The question is no longer if health care reform will occur, but when and what it will look like.
Both houses of Congress have agreed and were pushing for passage of bills by the end of July. If successful, the bills will need to be reconciled, and you will have the opportunity to contact your representatives while Congress is in recess. The current direction will not just affect the amount you are paid, but the way you practice.
The question is no longer if health care reform will occur, but when and what it will look like. It will take time, perhaps years, to implement any reform. For urologists, the real question is: How will health care reform impact your practice next year and beyond? This article will discuss the likely near- and long-term changes you can expect.
Hopefully, Congress will act to avoid the approximately 20% scheduled decrease in Medicare payment. There is a chance that the flawed sustainable growth rate formula will be replaced. Watch this issue carefully.
There is a possibility that the political process will push passage of a bill to late in 2009 or early next year. If this occurs, we may face a situation in which the year begins with a reduced conversion factor, only to have a retroactive fix in place in early 2010. This, coupled with the beginning of the year deductible requirement, could create a cash flow problem in January and February.
Also keep an eye on these reimbursement scenarios in 2010:
In 2010, imaging is at the highest risk for lost reimbursement. In addition to the government and private payers being fully aware that imaging is the fastest growing cost in health care, there are data suggesting that physicians who own imaging centers order imaging tests more frequently. Radiologists are in an all-out war with other specialties to prevent the loss of "their" profit centers. We are not sure how it will occur, but we can anticipate a decrease in income from those services. That decrease will continue over the next several years.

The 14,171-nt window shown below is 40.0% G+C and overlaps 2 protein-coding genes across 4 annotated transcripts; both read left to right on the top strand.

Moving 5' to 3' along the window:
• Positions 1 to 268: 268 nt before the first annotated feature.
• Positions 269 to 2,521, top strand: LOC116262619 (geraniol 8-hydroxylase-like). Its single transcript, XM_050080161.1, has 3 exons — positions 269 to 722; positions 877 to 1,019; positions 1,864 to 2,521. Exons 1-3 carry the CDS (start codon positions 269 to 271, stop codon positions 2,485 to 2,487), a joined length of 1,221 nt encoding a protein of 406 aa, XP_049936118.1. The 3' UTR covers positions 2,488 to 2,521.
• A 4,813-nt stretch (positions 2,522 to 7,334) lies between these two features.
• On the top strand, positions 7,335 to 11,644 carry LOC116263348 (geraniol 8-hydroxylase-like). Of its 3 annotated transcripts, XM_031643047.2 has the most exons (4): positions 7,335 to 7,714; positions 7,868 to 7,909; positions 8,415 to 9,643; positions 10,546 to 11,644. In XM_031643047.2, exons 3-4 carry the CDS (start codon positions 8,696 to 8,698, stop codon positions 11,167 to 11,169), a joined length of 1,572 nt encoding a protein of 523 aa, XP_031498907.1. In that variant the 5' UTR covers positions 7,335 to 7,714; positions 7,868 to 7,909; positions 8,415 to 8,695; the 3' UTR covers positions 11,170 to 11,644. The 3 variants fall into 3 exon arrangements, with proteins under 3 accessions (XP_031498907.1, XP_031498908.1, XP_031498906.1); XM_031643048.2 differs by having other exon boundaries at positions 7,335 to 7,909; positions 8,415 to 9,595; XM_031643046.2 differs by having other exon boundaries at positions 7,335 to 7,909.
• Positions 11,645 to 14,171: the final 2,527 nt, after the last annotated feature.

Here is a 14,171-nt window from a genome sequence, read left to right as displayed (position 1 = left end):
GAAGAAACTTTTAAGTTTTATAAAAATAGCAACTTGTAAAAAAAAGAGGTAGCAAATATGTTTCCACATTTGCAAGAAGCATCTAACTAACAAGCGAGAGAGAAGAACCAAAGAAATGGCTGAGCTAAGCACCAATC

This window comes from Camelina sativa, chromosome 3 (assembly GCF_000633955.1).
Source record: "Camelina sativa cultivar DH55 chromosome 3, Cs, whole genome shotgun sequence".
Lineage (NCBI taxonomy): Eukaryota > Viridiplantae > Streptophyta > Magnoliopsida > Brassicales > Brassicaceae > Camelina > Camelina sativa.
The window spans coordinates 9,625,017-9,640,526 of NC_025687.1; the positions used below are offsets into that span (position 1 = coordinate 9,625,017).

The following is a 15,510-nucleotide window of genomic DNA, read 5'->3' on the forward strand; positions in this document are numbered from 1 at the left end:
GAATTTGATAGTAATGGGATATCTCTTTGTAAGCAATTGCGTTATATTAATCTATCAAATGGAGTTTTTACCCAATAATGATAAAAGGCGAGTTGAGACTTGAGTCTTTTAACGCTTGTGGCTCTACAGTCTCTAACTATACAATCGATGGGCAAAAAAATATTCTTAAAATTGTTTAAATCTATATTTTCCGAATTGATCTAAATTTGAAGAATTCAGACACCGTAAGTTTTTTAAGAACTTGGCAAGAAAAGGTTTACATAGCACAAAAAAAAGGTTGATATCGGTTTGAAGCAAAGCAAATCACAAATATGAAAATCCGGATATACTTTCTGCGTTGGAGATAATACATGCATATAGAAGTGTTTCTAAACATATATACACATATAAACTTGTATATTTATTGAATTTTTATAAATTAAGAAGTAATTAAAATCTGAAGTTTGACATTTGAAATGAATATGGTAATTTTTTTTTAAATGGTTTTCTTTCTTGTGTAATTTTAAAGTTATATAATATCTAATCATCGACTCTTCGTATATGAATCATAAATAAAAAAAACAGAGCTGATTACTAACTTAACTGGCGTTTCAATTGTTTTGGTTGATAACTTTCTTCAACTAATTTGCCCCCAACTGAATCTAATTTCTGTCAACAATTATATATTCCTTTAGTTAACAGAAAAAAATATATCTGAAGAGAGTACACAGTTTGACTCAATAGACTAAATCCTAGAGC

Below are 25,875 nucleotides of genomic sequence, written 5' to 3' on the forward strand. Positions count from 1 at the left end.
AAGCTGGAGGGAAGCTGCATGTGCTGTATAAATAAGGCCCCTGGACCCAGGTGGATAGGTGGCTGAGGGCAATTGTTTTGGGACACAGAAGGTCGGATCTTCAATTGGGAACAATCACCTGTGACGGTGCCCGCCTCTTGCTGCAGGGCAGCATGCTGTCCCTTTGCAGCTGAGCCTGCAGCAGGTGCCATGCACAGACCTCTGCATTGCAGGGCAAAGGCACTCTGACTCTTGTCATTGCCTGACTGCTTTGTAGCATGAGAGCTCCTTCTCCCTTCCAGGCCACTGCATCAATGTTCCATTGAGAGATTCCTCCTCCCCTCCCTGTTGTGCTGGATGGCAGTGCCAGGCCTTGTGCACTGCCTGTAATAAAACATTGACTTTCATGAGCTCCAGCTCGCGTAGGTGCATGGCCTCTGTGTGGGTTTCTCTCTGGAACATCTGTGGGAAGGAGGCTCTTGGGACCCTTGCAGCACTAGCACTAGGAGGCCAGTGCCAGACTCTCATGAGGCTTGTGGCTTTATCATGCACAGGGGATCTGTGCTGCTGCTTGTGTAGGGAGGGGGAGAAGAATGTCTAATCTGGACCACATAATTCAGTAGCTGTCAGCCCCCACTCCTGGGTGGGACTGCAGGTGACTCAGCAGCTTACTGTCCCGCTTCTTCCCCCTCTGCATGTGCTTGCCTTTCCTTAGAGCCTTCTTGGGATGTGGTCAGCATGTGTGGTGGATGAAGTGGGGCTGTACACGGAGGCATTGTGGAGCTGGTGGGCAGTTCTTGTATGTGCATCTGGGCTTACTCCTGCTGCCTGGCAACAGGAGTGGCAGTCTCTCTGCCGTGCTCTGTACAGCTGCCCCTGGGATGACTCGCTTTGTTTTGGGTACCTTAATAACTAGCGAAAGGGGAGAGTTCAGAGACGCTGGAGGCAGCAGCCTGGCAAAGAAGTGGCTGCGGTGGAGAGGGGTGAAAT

Changes in 2011 and beyond
Initially, we don't expect to see changes in the way physicians are paid in 2011. We think physicians can anticipate a continued decrease in fee-for-service payments and an increase in incentive payments for either practicing in a certain way or performing additional reporting for payment, eg, through Physician Quality Reporting Initiative participation and electronic prescription writing.
As with electronic prescriptions, bonus payments may be replaced in the near term with payment reductions assessed for non-participation in these programs.
In the long run, we will be seeing an increasing amount of income through incentive pay and a decreasing amount through fee for service. We would anticipate that Medicare will begin to make good on its promise to become a "value purchaser", rather than a passive payer of health care services. This means physicians will be paid more for practicing "quality, cost-efficient care," as opposed to being paid for providing services.
Other possible changes to watch for in 2011 and beyond:
In summary, quality and data are going to be at the forefront of all of the discussions, but the real issue is cost. Prepare to change the way you practice as the rules change. Strongly consider becoming politically active by contacting your senator or representative. Reform is taking place in the public eye, but the real decisions are being made by the politicians. Other players will try to influence the system. If urologists do not bring pressure through direct or indirect lobbying efforts, decisions will be made for you.
Disclaimer: The information in this column is designed to be authoritative, and every effort has been made to ensure its accuracy at the time it was written. However, readers are encouraged to check with their individual carrier or private payers for updates and to confirm that this information conforms to their specific rules.
Urologist Ray Painter, MD, is president of Physician Reimbursement Systems, Inc., in Denver and is also publisher of Urology Coding and Reimbursement Sourcebook. Mark Painter is CEO of PRS Urology SC in Denver.